Sam Allardyce and Niall Quinn both talked today about the upcoming Newcastle Sunderland derbies – which are always very special for the region.
With Niall Quinn now Chairman of Sunderland and Roy Keane and Sam Allardyce – who know each other well – now managers at the two clubs – the derbies this coming season will be special ones to look forward to.
Niall Quinn and Sam Allardyce
Here’s what Quinn and Allardyce said today about these special games.
First off is Big Sam:
“I’m aware of what the Sunderland-Newcastle game means to the region. The Middlesbrough one is earlier, which is another local derby, but it’s not as close. When we get to that fixture we need to make sure we’ve already had a very good start to the season. We don’t want to be under any more pressure than we will be anyway to win a local derby.
The fans will expect it will be a victory because they’re our local rivals, but it doesn’t always work out like that. The players will know what sort of pressure they will be under in that game. Nobody wants to be on the losing side in a local derby. It will be good to see Niall Quinn, knowing him as well as I do.
Obviously I also know Roy Keane, I tried to sign him when he went to Celtic after leaving Manchester United, but I’ve not spoken to him since I came up here. I’ve not had the opportunity to speak to him because my time is not spent talking to other managers at the moment. He’ll be more than welcome for a cup of tea, it will be nice to see him. Our paths will cross somewhere down the line.”
Niall Quinn of course has been involved in the derbies as a player. He mentions the game that Sunderland won 2-1 on a rain drenched night at St. James’s Park. That was the night Alan Shearer had been dropped by Ruud Gullit and of course after the game Guillit offered his resignation which Chairman Shepherd accepted.
When it became a battle of egos between Gullit and Shearer – Gullit lost.
This is what Chairman Quinn (who has done a great job at Sunderland by keeping a hands off approach with Roy Keane – yet supporting him all the way) said about the derby games today:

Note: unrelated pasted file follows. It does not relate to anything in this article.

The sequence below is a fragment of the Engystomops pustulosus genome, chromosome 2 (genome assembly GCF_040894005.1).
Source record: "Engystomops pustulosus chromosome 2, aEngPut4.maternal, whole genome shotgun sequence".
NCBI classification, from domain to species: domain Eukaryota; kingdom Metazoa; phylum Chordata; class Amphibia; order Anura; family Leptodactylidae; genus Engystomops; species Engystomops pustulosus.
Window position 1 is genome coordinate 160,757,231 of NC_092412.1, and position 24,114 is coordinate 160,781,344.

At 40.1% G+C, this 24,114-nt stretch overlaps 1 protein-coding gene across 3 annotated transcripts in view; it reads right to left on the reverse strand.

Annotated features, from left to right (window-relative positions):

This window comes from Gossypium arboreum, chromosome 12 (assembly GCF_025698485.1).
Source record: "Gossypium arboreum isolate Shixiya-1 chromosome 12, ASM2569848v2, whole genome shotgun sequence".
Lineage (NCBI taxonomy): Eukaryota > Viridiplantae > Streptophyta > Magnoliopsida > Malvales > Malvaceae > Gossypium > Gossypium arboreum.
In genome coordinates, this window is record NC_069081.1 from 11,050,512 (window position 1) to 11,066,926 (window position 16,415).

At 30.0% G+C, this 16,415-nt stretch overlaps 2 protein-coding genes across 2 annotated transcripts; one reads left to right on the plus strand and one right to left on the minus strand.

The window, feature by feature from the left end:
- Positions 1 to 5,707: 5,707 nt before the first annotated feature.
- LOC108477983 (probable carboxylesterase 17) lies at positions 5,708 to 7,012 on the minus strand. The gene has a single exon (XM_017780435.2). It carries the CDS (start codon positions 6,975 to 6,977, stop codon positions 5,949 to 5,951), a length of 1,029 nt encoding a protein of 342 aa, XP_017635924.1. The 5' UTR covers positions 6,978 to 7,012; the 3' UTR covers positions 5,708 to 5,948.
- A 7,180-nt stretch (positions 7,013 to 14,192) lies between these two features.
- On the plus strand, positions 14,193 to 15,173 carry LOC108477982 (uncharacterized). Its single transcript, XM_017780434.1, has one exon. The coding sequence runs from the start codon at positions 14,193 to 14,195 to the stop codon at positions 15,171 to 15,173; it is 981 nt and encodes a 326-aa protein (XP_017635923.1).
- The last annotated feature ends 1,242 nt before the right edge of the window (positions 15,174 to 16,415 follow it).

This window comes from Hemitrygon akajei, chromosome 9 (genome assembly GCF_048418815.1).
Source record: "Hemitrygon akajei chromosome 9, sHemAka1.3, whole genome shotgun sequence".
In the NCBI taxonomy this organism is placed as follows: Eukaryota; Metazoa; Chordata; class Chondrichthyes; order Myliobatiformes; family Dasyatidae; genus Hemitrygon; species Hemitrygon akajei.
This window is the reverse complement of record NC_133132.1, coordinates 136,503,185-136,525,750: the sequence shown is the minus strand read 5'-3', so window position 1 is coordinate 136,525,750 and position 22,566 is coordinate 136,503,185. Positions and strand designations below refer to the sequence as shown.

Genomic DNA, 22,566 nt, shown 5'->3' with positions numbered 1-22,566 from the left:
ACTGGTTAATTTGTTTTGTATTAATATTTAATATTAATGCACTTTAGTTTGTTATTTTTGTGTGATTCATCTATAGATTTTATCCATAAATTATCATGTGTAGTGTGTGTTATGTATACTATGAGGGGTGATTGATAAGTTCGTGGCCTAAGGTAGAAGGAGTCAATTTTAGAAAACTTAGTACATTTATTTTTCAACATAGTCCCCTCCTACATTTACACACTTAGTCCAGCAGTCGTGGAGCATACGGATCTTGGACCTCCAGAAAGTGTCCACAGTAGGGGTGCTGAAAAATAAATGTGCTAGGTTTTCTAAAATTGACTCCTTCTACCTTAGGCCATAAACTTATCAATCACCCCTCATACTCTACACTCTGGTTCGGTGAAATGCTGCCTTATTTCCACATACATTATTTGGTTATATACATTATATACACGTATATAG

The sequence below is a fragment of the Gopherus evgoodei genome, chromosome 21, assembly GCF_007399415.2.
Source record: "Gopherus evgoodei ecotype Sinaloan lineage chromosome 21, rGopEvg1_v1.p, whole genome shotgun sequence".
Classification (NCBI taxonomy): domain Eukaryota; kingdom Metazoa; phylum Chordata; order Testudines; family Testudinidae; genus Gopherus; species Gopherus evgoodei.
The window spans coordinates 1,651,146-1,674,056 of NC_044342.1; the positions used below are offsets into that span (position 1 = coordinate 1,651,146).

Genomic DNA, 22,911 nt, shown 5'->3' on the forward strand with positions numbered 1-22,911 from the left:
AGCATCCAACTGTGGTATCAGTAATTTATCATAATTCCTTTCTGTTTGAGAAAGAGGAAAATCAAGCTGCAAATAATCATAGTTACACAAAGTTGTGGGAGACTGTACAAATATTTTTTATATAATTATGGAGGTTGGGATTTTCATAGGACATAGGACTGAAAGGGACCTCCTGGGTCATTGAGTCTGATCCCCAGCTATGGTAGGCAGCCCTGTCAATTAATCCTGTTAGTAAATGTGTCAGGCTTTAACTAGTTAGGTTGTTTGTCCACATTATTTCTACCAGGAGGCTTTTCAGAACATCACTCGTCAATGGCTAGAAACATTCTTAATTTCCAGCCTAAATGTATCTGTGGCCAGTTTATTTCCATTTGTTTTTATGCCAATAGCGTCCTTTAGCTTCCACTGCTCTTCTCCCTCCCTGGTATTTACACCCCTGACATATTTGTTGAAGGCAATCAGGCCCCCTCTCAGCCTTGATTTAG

“I played a lot of derbies in Manchester and had not much luck in those ones at all, and I played in Arsenal v Spurs derbies as a younger player.
“But the Newcastle v Sunderland derby, the place goes ga-ga for about three weeks beforehand and then, depending on how you have done, if you have been lucky enough to win, your place stays ga-ga and the other place goes a little bit depressed.
“It is just colossal. To me, the first time we beat Newcastle over there and Ruud Gullit was the manager, we did not have many fans in the stadium that night, but I just could not believe the aftermath days later.
“People were writing songs about it here in Sunderland, it was amazing. You just feel this is so important to the people.
“Regardless of the outcome, the rivalry now that we have with Newcastle is a different kind of rivalry these days.
“Football has changed, there are new people involved at both clubs and I think it can become the leading sporting event of the region.
“Maybe the Great North Run organisers might not agree with that, but I just think it might be an opportunity for us now to make this derby bigger to everybody else.
“We all know what it’s like in this region but, perhaps with Sam Allardyce and Roy Keane involved, we will hopefully show the rest of the footballing world how big it actually is.
“It is something colossal to look forward to.”
Well these games are going to be massive next season – and of course we’d expect to win both of them.
Comments are welcome – even from Sunderland fans.Â Â Â 😀